As countries industrialize, more and more individuals and families end up living in cities.
The city becomes the hub of economic activity and social life. In the developed world, a
majority of the population lives in urban areas.
In Canada and the United States, cities are growing outward, and as cities get bigger
and more people want to live in single family dwellings, problems arise in providing the
infrastructure and services to accommodate the growth.
Urban Sprawl is the effect of this outward growth. Environmentalists are concerned with
land use and sustainability issues, while civic governments face increasing financial
burdens in trying to provide a full range of services for additional housing developments.
Streets in Grid Pattern
City streets in North America were traditionally organized in a grid-like pattern. This
type of pattern is both car friendly and people friendly, and it is easy to find one’s way
around in neighbourhoods like these.
Winding streets are more aesthetically appealing, but the pattern can be confusing and
inconvenient for motorists and pedestrians. Crescents and Cul de Sacs
Neighbourhoods with streets arranged in a random series of crescents and cul de sacs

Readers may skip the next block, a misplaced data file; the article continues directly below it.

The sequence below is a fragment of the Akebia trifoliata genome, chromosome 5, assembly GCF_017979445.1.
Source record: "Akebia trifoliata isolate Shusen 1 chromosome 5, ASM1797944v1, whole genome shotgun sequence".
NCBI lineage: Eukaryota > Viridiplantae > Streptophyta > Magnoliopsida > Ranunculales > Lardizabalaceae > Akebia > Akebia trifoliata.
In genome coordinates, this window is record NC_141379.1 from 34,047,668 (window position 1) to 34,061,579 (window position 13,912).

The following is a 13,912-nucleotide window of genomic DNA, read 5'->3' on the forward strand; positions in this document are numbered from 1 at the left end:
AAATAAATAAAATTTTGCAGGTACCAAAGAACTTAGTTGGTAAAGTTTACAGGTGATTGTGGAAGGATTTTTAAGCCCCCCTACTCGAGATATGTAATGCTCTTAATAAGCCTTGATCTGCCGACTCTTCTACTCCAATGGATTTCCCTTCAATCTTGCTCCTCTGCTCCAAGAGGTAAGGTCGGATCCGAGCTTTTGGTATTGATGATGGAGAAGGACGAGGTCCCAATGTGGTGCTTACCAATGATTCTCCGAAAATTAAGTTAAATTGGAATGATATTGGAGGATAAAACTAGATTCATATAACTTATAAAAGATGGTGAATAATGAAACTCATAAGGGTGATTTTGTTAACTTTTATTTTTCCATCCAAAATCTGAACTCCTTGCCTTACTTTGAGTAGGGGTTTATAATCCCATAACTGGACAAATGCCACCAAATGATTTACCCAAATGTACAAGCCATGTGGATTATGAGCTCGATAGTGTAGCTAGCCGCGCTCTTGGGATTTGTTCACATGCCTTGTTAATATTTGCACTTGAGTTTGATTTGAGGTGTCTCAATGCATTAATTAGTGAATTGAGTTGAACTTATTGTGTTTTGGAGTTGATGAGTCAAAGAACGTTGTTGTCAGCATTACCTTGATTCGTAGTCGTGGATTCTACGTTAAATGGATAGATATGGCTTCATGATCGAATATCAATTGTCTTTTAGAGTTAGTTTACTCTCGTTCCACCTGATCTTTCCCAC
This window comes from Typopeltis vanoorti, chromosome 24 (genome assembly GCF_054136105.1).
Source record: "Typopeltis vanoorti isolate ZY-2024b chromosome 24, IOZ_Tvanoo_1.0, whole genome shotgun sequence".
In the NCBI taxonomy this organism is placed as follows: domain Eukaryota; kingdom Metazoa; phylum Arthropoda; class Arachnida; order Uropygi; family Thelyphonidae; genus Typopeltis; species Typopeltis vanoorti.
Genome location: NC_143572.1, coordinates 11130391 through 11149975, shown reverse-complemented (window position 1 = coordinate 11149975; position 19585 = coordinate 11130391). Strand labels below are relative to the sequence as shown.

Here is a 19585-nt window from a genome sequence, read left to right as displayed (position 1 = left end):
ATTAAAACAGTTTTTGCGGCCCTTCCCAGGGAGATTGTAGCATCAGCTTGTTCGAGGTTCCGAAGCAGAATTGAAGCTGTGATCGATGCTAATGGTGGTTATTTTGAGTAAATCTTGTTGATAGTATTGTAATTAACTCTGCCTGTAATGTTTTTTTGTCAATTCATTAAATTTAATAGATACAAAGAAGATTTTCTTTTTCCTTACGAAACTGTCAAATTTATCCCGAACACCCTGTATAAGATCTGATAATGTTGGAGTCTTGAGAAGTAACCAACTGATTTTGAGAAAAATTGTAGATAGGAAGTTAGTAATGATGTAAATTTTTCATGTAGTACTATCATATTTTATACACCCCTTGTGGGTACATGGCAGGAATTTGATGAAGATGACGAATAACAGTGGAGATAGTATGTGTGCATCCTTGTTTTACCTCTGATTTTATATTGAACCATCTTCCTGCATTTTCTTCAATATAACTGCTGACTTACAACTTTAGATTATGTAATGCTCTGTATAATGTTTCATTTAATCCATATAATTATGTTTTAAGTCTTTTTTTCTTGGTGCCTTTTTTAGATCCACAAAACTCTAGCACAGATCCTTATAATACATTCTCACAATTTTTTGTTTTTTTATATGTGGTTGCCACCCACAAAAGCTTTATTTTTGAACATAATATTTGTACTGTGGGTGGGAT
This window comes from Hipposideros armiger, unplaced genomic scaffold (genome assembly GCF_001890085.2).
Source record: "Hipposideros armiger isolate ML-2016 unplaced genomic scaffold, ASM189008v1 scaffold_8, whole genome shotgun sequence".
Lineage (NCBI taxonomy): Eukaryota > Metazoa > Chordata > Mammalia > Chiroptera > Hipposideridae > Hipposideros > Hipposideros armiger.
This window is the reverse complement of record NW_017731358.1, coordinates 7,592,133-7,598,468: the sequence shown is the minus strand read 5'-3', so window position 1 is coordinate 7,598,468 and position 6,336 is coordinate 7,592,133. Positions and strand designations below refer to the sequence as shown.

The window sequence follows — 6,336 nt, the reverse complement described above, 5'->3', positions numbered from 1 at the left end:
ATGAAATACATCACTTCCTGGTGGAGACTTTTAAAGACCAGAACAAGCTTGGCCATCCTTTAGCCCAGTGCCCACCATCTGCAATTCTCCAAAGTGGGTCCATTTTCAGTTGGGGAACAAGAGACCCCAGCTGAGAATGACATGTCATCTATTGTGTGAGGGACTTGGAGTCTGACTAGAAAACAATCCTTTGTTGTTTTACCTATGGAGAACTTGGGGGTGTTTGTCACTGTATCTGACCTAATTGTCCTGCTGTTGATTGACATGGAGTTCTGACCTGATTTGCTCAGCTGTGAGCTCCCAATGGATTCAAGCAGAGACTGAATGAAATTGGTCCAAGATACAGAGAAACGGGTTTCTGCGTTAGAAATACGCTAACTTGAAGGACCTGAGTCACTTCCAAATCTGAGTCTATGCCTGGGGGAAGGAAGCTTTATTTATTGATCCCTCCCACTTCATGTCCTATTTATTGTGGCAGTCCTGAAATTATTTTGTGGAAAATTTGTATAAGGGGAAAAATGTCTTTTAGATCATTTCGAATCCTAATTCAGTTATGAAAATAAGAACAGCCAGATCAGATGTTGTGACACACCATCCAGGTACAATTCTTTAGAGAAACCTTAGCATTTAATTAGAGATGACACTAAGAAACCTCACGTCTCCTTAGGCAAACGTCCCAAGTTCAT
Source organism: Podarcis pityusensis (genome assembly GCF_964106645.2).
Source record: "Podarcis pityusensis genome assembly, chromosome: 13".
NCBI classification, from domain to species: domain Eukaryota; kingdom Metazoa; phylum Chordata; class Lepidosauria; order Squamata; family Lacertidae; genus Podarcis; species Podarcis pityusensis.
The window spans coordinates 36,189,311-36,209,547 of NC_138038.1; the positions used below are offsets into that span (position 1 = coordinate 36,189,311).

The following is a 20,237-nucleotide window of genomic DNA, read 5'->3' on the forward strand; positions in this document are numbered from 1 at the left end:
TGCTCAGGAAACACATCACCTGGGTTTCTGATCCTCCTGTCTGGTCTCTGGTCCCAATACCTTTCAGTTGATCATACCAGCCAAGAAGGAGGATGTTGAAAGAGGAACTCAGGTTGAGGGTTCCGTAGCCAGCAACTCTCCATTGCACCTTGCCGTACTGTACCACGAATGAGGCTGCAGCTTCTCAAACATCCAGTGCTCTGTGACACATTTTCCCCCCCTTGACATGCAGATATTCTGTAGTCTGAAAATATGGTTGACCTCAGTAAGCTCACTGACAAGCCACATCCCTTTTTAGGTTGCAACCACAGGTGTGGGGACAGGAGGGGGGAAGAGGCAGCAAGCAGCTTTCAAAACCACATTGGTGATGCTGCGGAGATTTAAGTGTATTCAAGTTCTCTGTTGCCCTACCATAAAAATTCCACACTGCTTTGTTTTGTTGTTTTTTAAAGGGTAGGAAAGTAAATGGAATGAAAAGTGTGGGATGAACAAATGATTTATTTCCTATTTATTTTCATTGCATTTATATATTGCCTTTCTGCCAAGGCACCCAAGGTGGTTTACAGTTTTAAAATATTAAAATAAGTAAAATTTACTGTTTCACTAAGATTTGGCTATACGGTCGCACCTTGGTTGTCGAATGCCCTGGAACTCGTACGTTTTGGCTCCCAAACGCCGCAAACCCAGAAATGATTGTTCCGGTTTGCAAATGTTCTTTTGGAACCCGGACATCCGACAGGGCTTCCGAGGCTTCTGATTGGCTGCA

are even more confusing, and they are less accommodating for pedestrian and transit
In Canada and the US, suburban housing developments took off after the Second World
War. Subdivisions are still being added as developers continue to meet the demands of
young families who want to live in newer homes and neighbourhoods.
From the 1950s to the 1980s, houses were built on large lots with big back yards.
In the last couple decades there has been a trend toward building more compact
houses on smaller lots.
But for people with more disposable income, a small house and a small back yard won’t
do. So there is a market for larger homes with multi-car garages. These houses are
usually located in neighbourhoods with similar housing patterns.
For higher income earners who want even more space, there are bigger houses being
built in some suburban neighbourhoods and some that are built in exclusive housing
developments located a few miles away from the city.
Regardless of where people choose to live, cities must provide the infrastructure to
support these housin